The ozone and biological activated carbon (Ozone/BAC) process is known for being able to provide a wide range of drinking water treatment benefits including destruction of organic contaminants such as taste and odour compounds, algal toxins, pesticides and herbicides. However, its ability to remove disinfection by-product (DBP) precursors is often found to be dependent on water characteristics. This paper presents results from our recent Ozone/BAC pilot plant investigation. The main objective of this work was to assess the efficacy of this process in reducing DBP precursors for one of the most challenging raw water sources in Australia. The pilot plant was operated in the intermediate ozonation mode, with its feed water drawn from the settled water of a full-scale treatment plant operating in the enhanced coagulation mode. The Ozone/BAC process was found to be capable of providing significant removal of DBP precursors and hence reductions in trihalomethane (THM) formation. The removal efficiency was however found to be highly dependent on the empty bed contact time (EBCT) used, with longer EBCTs yielding significantly better removal. Our results highlight the importance of conducting pre-design testing to prove the suitability of this process for DBP precursor removal for a specific water to be treated.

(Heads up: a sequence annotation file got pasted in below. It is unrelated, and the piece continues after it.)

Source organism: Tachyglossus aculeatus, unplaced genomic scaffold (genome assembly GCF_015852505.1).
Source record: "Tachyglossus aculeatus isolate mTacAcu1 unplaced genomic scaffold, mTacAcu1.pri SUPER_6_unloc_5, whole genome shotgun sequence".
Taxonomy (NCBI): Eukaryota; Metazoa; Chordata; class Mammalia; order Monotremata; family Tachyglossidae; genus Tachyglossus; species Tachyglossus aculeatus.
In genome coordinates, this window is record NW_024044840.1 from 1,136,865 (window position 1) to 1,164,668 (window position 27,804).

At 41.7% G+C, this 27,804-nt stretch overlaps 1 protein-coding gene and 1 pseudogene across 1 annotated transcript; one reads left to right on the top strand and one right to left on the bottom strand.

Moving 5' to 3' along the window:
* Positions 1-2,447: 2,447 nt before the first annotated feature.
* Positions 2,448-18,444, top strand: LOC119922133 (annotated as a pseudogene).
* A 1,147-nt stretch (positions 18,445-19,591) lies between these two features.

Chemeca2008. Chemeca2008: Towards a Sustainable Australasia (Newcastle, N.S.W. 28 September - 1 October, 2008) p. 221-231